- - - Charlie Hoffman, Minneapolis, Minnesota

Well, Charlie, that's quite a job you've got hold of!

I agree with all your items, and I'd choose the first option on each of them, except the bridge replacement.

1. A new side is sure to be better looking than making a patchwork of the old one with so much damage.

2. The new peghead veneer is no big deal in my judgment, because the damage is not normal cosmetic wear; it's basically impossible to touch up that kind of damage.

3. The bridge plate is a matter for discussion with the owner of the instrument (in this case, I guess that's you) and is an opportunity for the luthier to help decide whether the guitar can handle steel or if it is even a priority. Personally, I'd go for steel stringing because this critter will undoubtedly sound best with steel. Maybe you can do a really artful job with the bridge plate when the side is off. . .

5. I think the soundhole should be fixed to keep this guitar from being any uglier than necessary.

4. I'd try to work with the original bridge size and shape.

In years past I replaced oversize bridges with oversize bridges. After all, the damage to the top finish had already been done, and it's lots more difficult to touch up finish than it is to make a bridge to cover it. These days, with the emphasis on originality of style, I'm replacing oversize bridges with standard ones wherever possible and suffering the touchup difficulties. I think the results look better that way. The only problem is that it's usually quite a bit more expensive. Now that these old timers are worth more money, we're able to stand the expense more often.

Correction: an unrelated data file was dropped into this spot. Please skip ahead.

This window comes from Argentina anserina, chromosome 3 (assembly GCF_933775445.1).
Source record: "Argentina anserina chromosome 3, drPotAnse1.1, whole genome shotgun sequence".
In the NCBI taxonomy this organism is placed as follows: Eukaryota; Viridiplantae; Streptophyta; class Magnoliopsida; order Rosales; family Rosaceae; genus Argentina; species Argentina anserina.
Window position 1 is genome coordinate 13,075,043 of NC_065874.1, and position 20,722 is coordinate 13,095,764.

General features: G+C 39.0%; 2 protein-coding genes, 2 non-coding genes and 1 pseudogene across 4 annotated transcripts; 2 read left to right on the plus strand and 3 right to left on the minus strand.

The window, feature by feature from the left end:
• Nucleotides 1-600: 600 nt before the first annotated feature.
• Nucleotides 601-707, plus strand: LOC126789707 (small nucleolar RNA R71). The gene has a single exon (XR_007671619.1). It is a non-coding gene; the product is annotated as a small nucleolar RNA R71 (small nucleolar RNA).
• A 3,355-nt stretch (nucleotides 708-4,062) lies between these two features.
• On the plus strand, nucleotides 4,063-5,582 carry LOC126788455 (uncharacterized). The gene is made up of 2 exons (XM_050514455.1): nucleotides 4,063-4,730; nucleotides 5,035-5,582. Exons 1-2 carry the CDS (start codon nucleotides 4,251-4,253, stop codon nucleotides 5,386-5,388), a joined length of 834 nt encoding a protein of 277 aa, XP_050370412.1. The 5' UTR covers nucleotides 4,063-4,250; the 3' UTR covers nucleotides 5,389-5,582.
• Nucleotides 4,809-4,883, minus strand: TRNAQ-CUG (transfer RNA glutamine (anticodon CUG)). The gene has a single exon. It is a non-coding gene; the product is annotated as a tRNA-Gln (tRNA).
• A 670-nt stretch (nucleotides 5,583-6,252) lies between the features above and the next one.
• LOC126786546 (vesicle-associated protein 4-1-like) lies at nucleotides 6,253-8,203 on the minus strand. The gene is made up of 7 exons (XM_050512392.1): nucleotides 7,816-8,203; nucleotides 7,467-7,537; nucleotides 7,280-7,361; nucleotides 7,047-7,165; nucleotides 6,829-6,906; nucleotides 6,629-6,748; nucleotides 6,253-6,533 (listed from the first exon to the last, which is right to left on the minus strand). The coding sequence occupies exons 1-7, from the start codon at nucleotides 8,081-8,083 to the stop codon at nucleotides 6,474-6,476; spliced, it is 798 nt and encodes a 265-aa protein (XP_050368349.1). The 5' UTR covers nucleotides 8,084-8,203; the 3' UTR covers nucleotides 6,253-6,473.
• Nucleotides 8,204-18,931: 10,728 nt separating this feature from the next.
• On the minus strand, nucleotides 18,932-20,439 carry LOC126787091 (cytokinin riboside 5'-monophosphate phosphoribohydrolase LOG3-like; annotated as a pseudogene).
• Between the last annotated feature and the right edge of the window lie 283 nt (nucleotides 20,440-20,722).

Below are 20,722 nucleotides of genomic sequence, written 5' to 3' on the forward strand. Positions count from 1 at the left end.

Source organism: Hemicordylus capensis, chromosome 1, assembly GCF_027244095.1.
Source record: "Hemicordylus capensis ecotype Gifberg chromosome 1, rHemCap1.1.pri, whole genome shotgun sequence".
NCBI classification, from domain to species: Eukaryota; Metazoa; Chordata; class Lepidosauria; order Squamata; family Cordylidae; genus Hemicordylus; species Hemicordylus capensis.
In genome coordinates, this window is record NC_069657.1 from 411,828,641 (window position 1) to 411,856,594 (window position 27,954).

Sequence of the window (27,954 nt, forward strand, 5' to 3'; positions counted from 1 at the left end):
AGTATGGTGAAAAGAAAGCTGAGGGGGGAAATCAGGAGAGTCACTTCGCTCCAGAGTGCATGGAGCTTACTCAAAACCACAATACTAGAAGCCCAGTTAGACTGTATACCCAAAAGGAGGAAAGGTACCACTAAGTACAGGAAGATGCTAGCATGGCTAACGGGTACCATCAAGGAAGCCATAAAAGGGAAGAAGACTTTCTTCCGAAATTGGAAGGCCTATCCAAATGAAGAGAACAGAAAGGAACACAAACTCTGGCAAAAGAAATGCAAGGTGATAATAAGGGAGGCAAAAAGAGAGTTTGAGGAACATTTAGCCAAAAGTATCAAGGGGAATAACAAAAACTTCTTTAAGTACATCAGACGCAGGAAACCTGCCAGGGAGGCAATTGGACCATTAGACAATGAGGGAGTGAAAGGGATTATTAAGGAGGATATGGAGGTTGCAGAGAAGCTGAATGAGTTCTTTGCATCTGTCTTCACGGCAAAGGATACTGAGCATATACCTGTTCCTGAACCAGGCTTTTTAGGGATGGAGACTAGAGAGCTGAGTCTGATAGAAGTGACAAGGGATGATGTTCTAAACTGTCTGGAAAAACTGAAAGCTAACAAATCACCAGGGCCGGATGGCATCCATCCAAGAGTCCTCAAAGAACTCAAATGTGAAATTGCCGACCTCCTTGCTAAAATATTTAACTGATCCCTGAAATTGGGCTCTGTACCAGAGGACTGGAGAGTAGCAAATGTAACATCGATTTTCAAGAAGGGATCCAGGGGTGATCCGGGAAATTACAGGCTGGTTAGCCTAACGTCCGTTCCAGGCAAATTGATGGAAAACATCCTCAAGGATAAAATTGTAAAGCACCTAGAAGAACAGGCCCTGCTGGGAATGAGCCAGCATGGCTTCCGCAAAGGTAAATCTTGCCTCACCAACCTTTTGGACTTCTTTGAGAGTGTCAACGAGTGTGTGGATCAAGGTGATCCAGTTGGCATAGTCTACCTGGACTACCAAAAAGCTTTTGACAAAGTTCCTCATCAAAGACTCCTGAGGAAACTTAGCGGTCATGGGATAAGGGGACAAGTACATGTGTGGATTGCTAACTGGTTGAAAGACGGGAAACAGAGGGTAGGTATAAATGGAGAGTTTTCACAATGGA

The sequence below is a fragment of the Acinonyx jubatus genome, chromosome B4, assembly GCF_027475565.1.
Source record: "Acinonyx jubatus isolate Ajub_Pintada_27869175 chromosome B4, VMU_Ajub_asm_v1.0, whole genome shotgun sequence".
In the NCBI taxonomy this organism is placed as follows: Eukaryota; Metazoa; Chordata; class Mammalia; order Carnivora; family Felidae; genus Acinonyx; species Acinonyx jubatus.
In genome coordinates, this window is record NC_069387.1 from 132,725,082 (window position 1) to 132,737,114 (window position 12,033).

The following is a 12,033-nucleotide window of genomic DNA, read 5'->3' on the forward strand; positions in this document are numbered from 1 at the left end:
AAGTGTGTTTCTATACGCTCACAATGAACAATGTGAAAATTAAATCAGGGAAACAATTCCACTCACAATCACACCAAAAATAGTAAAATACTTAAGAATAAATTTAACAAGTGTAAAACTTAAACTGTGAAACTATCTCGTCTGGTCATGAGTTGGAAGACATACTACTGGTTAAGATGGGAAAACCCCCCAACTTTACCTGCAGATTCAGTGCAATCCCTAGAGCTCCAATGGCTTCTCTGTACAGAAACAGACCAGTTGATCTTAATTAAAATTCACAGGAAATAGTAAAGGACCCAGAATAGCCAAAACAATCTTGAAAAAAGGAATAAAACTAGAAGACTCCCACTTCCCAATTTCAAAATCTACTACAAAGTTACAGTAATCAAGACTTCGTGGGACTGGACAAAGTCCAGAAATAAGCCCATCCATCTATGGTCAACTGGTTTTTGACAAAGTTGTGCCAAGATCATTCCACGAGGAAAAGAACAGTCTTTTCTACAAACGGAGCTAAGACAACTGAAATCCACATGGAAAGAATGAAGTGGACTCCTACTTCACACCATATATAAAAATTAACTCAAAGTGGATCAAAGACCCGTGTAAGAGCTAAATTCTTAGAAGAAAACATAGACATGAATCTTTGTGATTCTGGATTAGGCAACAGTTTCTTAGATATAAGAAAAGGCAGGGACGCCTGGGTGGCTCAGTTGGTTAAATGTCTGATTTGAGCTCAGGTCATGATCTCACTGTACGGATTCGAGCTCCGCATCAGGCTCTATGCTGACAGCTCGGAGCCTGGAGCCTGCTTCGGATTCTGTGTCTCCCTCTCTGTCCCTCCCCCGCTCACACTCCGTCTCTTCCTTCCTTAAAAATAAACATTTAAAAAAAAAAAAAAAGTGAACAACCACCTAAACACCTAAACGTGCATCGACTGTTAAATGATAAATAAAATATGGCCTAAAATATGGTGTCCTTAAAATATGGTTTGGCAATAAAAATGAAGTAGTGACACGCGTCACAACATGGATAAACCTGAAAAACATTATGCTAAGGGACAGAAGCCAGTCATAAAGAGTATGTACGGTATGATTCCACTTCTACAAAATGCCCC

One more thing:

How about a French polish refinish job on the face to correct the soundhole and bridge area? What with all the work this guitar is getting, I think originality of style should take precedence over originality of condition. That is to say I don't think there's much point in worrying about whether the top is refinished when there's new finish in so many other places and the touched up finish on the face is likely to look like just that, when a sensitive French polishing will make things actually look more original, much as the new side and peghead veneer will look more original than a bunch of patches would.

Please do post this job on your
website, Charlie, and we'll all check in to see the progress!

- - - Frank Ford, 8/7/98

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Q Would you happen to know how to dissolve what could be either white or yellow glue from a broken Les Paul headstock. It had broken again on the glue line. Seems to have a very shiny surface. Also, what glue would you recommend when regluing a broken headstock?

- - - Michael

A Well, this is a nasty piece of business. I'm assuming that the peghead isn't broken off completely. . .

It's really hard to get the old glue out of there. In fact, I generally don't try to get much of it out unless there's a lake of the stuff in the joint. Usually that meant poor clamping pressure when it was glued the first time

Water is the only solvent I know for white or yellow glue. Warm water will soften and mostly dissolve the stuff after a while, but it's hell to get out of a tight joint.

Problem is that white and yellow glues break down completely at a rather low temperature, for instance a hot parked car. They may "cold flow" as well, so I don't like to use either for a broken headstock.

I prefer to use hot hide glue for a nice, clean new break, but for a reglue job like this I'd go with cyanoacrylate for good adhesion to a dirty surface. It also has good cohesive strength and can fill gaps well.

I run in some of the thin viscosity stuff and follow with medium. Then, working fast as I can, I'll clamp up with waxed paper under the cauls, and try to clean it as I go. The superglue eats right into the lacquer, so there's touch up for sure.

- - - Frank Ford, 7/20/98